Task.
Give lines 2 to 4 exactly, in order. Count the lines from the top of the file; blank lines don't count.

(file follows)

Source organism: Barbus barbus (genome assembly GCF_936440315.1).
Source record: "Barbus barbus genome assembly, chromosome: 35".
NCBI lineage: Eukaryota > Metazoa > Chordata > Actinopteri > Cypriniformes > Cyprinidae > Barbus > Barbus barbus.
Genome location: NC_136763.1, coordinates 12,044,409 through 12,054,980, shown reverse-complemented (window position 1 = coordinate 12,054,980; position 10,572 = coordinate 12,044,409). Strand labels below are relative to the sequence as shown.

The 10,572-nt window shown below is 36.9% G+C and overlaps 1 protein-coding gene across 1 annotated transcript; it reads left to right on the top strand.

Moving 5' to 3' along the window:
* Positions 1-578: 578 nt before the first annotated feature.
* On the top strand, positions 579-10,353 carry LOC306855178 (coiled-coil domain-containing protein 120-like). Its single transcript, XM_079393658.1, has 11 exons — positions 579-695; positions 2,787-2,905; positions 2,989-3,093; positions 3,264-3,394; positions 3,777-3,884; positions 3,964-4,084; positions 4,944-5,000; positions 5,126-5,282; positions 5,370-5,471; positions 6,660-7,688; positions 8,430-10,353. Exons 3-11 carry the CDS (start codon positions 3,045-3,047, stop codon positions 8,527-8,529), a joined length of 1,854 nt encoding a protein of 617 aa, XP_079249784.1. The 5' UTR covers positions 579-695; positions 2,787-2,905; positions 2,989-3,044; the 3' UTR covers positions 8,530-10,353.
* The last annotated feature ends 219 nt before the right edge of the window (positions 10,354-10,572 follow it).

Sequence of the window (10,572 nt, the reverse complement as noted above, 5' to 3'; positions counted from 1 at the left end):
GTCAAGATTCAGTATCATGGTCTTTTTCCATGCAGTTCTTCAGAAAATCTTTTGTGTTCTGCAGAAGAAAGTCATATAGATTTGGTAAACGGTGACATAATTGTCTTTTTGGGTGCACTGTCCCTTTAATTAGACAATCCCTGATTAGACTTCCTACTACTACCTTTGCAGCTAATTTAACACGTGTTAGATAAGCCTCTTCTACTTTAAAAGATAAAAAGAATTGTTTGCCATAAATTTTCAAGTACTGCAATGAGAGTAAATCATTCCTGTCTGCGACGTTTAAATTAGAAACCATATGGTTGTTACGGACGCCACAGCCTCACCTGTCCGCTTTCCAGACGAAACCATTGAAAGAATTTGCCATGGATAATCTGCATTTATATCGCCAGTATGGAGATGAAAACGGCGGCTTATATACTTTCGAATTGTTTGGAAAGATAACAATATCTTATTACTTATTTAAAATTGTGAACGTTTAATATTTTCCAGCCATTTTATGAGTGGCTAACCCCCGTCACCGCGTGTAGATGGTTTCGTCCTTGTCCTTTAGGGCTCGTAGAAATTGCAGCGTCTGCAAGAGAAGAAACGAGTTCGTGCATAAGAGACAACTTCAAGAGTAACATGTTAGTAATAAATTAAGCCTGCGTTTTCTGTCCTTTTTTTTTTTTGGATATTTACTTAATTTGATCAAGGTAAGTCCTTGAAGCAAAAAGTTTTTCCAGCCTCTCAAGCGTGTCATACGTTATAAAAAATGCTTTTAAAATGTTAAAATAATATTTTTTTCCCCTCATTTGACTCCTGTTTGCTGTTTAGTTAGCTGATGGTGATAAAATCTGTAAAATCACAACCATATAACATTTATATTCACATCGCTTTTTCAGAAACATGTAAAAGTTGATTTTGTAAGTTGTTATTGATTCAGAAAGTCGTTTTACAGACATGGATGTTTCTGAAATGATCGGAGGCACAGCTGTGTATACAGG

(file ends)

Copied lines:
Source record: "Barbus barbus genome assembly, chromosome: 35".
NCBI lineage: Eukaryota > Metazoa > Chordata > Actinopteri > Cypriniformes > Cyprinidae > Barbus > Barbus barbus.
Genome location: NC_136763.1, coordinates 12,044,409 through 12,054,980, shown reverse-complemented (window position 1 = coordinate 12,054,980; position 10,572 = coordinate 12,044,409). Strand labels below are relative to the sequence as shown.